Kimsey v. Kimsey

Annotate this Case

302 N.W.2d 707 (1981)

208 Neb. 193

In re Interest of Shawna KIMSEY, a minor child. STATE of Nebraska et al., Appellants, v. Dennis KIMSEY, Appellee.

No. 43145.

Supreme Court of Nebraska.

March 6, 1981.

*708 James D. Livingston, guardian ad litem, of Cunningham, Blackburn, Von Seggern, Livingston, Francis & Riley, Grand Island, for appellant Shawna.

Richard E. Weaver, Grand Island, for appellant State.

Duane A. Burns, of Mayer, Burns & Mayer, Grand Island, for appellee.

Heard before KRIVOSHA, C. J., and BOSLAUGH, McCOWN, CLINTON, BRODKEY, WHITE, and HASTINGS, JJ.

WHITE, Justice.

This is an appeal by the State of Nebraska and the guardian ad litem of Shawna Kimsey, minor child born December 4, 1976. The appellants assign as error the District Court's finding that there was no clear and convincing evidence presented to justify the county court's termination ot parental rights of the father, Dennis Kimsey, to Shawna Kimsey. The mother's parental rights to the child were also terminated in the county court; she appealed, and the District Court affirmed the decision of the lower court. She did not appeal here and that matter is not before us.

After a hearing on September 1,1977, the court held that Shawna Marie Kimsey was a child within the meaning of Neb.Rev.Stat. § 43-202(2)(e) (Reissue 1978), "who is in a situation or engages in an occupation dangerous to life or limb or injurious to the health or morals of such child." Dennis and Karin Kimsey were allowed to retain custody of the child, but under the supervision of the Hall County Development of Welfare for a period of 1 year. As part of the court order, Karin was ordered to attend Alcoholics Anonymous meetings for a period of 1 year and Dennis was ordered to attend Al-Anon meetings for the same period of time.

On October 28, 1977, Karin Kimsey gave birth to a second child, Cynthia. The child was born with multiple physical and psychological problems. The court was informed by counsel at oral argument that Cynthia Kimsey had died during the pendency of the appeal, after having spent substantially all of her short life either in a hospital or in the care of foster parents.

On November 4, 1977, an Alcoholics Anonymous sponsor found Karin Kimsey intoxicated and passed out in her apartment and notified the welfare department. The department of welfare took temporary care of Shawna Kimsey. There was another hearing on November 9, 1977. As a result of that hearing, physical custody of Shawna was given to Dennis under the supervision of the Hall County Department of Welfare, but actual physical possession of the child was given to Dennis' father and stepmother.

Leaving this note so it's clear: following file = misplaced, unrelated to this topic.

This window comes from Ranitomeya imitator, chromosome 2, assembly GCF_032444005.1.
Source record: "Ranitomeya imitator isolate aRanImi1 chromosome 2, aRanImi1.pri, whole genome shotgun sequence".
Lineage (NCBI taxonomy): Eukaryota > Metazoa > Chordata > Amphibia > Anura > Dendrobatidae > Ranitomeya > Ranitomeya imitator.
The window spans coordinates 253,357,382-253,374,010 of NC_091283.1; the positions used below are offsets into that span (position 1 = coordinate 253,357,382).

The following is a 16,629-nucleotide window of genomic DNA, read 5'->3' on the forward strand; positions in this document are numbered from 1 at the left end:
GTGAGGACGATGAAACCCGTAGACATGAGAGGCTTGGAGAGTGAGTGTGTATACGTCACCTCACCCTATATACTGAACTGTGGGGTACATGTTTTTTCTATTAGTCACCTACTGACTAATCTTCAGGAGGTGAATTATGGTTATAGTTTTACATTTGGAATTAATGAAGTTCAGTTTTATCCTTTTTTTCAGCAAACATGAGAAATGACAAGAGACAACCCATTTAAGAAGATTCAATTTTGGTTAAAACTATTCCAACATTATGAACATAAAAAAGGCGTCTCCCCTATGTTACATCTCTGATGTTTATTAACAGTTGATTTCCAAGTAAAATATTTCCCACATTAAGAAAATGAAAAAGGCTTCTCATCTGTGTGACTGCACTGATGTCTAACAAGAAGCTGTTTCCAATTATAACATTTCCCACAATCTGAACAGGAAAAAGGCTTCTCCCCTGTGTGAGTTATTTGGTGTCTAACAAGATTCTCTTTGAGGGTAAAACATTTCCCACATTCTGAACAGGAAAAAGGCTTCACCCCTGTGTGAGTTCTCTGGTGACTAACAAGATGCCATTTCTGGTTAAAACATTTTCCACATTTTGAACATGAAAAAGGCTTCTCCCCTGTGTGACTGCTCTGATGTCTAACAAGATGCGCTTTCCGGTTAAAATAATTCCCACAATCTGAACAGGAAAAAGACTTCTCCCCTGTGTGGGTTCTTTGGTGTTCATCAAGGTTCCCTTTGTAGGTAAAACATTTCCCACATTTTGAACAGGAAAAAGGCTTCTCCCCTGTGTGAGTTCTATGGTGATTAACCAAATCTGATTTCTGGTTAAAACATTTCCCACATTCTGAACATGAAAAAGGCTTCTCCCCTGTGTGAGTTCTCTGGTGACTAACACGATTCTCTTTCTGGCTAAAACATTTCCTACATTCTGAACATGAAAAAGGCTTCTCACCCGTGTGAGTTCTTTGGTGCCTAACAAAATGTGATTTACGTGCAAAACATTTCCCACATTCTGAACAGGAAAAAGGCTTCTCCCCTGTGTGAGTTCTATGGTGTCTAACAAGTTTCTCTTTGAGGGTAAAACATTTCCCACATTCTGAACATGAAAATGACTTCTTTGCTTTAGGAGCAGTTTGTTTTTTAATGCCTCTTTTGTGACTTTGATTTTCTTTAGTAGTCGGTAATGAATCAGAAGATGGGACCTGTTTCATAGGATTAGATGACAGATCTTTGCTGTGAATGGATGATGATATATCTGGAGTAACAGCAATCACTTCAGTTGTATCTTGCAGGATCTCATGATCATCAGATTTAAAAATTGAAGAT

In March 1978, and in violation of a court order, Dennis removed the child from Nebraska to Le Mars, Iowa. The child was recovered by Iowa authorities on March 6, 1978, initially placed in Children's Village, and then returned to Dennis' stepmother.

*709 On March 14, 1979, Dennis' stepmother was stricken with an illness and Shawna was taken from her and placed in another temporary foster home. Again, on April 29, 1979, Shawna was removed from that temporary foster home and sent to another. Shawna had begun exhibiting evidence of severe emotional insecurity, determined to be a direct result of the many and various environments which she had been placed into and then removed from. Shawna was admitted to St. Francis Hospital in Grand Island, Nebraska, for treatment of serious nervous and psychiatric disorders, and on June 28, 1979, she was taken to the Nebraska Psychiatric Institute. Subsequently she was placed in yet another foster home.

The final termination hearing in the county court was held on July 13, 1979, 2 years after the initial hearing. By the time of this hearing, the court had received recommendations to terminate parental rights of both parents from representatives of the Hall County Department of Welfare, the Plains Area Mental Health Center at Le Mars, Iowa, and the Iowa Department of Social Services, Plymouth County, Iowa. The court also heard evidence that Dennis and Karin had been divorced on June 4, 1979, and finally determined that the best interests of the minor dictated that the parental rights of both Karin and Dennis be terminated. Dennis Kimsey then appealed the termination of his rights to the District Court for Hall County.

The District Court reversed the order of the Hall County Court and ordered that legal custody of Shawna Kimsey be given to Dennis and that physical custody be given to his natural mother who lives in Missouri. As of the date of the hearing, Shawna had only recently become slightly acquainted with this woman.

We are concerned with one assignment of error, i. e. whether the District Court erred in finding that there was not clear and convincing evidence presented to justify the termination of Dennis Kimsey's parental rights to Shawna Kimsey. Under Neb.Rev.Stat. § 43-209 (Reissue 1978), a person's parental rights may be terminated only upon presentation of clear and convincing evidence. State v. Souza-Spittler, 204 Neb. 503, 283 N.W.2d 48 (1979); State v. Hamilton, 204 Neb. 537, 283 N.W.2d 66 (1979).

The right of a parent to maintain the custody of his or her child is a natural right subject only to the paramount interest which the public has in the protection of the rights of a child. Linn v. Linn, 205 Neb. 218, 286 N.W.2d 765 (1980); State v. Metteer, 203 Neb. 515, 279 N.W.2d 374 (1979). Further, in a proceeding to terminate parental rights under § 43-209(6), there must be a determination that the child is one described in subsection (1) or (2) of § 43-202 and that reasonable efforts, under the direction of the court, have failed to correct the conditions leading to that determination.

The county court first determined that Shawna was a neglected child when her mother was arrested for public drunkenness and it was discovered that her mother was an alcoholic. Although the record shows that Karin Kimsey has struggled to overcome her alcoholism, she has not yet succeeded. Karin has been an inpatient at a number of alcoholism treatment centers in both Nebraska and Iowa, and at the time of trial she was residing in a halfway house in Iowa.